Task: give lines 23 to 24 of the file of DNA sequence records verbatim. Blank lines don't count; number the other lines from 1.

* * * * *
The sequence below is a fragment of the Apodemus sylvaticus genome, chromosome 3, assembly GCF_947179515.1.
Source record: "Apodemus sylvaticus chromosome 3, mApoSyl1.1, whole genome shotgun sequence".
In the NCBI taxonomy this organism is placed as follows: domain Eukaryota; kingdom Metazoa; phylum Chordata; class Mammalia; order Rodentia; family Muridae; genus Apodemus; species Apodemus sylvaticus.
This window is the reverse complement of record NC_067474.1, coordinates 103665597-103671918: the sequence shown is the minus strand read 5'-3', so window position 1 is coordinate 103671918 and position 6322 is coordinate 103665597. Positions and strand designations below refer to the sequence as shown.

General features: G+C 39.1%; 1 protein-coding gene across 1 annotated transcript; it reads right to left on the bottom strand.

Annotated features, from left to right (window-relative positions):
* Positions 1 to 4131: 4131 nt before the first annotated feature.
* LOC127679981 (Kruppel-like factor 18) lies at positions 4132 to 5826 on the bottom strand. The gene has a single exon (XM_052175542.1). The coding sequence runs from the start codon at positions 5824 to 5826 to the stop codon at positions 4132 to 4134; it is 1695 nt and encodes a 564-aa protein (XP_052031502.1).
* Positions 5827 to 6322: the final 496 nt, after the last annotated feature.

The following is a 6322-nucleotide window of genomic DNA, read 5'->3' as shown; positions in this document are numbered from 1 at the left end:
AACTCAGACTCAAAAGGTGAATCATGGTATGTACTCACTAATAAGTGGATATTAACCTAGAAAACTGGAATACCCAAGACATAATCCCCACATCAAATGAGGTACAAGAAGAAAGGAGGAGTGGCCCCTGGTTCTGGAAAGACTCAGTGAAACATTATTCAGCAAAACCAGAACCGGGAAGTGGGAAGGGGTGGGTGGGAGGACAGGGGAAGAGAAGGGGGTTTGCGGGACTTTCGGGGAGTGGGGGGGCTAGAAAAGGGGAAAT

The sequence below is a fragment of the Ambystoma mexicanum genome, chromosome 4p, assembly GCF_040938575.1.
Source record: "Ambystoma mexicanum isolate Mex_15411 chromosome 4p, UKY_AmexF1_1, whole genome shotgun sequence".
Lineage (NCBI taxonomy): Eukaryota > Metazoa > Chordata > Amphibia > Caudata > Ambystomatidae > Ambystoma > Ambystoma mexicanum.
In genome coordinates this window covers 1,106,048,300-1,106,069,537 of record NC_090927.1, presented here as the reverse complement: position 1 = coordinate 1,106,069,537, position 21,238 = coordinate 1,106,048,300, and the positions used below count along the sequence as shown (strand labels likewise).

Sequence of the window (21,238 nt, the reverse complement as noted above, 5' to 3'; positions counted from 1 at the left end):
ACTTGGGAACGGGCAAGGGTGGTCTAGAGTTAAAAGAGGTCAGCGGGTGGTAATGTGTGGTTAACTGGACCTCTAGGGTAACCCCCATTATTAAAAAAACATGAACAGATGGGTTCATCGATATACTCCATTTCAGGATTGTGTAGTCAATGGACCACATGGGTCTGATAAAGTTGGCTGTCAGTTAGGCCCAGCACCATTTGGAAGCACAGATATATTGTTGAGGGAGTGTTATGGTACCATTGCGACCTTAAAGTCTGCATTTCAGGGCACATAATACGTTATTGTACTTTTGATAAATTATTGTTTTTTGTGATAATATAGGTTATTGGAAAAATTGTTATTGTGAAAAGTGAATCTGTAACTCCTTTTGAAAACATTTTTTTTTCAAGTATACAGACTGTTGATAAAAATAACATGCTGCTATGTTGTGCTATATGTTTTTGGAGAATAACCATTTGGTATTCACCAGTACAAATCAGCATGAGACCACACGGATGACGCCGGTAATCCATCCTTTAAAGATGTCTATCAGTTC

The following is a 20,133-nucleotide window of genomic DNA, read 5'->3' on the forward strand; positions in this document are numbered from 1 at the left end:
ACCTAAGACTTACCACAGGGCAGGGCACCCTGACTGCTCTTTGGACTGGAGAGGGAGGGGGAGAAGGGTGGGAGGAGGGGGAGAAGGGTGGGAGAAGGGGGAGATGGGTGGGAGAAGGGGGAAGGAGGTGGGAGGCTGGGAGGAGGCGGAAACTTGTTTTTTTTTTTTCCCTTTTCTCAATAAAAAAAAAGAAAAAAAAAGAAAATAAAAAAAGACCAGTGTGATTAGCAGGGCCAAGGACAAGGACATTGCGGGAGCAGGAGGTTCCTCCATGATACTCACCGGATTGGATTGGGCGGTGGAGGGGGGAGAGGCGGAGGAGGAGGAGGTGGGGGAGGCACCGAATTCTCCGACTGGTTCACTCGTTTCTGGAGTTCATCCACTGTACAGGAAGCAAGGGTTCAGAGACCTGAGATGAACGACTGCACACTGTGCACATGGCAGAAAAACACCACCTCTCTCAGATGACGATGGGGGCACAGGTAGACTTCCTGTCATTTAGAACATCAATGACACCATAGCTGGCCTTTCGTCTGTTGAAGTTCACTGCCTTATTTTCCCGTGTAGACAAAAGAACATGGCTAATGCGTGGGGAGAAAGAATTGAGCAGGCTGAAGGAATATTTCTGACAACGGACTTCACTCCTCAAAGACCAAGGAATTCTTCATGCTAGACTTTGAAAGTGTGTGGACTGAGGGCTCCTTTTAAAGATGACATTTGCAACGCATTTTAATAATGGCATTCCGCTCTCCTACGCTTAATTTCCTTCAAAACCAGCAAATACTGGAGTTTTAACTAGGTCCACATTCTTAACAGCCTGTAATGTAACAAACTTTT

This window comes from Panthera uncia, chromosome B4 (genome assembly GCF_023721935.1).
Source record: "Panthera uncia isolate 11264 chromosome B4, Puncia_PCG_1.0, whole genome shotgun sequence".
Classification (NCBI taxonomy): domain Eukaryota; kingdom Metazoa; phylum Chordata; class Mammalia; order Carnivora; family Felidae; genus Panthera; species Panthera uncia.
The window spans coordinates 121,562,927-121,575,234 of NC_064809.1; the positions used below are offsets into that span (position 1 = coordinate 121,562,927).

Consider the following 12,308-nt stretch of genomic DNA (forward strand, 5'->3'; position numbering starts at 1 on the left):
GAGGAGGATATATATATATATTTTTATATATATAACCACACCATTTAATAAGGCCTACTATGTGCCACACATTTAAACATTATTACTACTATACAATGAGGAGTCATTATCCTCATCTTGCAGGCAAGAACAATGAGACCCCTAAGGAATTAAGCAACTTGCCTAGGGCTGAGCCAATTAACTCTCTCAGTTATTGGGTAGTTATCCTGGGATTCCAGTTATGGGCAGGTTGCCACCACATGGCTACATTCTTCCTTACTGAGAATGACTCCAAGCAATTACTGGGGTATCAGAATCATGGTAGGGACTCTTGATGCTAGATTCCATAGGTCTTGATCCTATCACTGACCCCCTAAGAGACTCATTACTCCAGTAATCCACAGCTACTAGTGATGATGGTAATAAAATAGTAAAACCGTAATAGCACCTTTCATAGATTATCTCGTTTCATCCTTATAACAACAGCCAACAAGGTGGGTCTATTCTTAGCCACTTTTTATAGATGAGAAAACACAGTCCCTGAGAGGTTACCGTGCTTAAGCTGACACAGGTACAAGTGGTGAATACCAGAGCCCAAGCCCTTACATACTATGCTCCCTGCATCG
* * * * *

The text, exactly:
The window spans coordinates 121,562,927-121,575,234 of NC_064809.1; the positions used below are offsets into that span (position 1 = coordinate 121,562,927).

Consider the following 12,308-nt stretch of genomic DNA (forward strand, 5'->3'; position numbering starts at 1 on the left):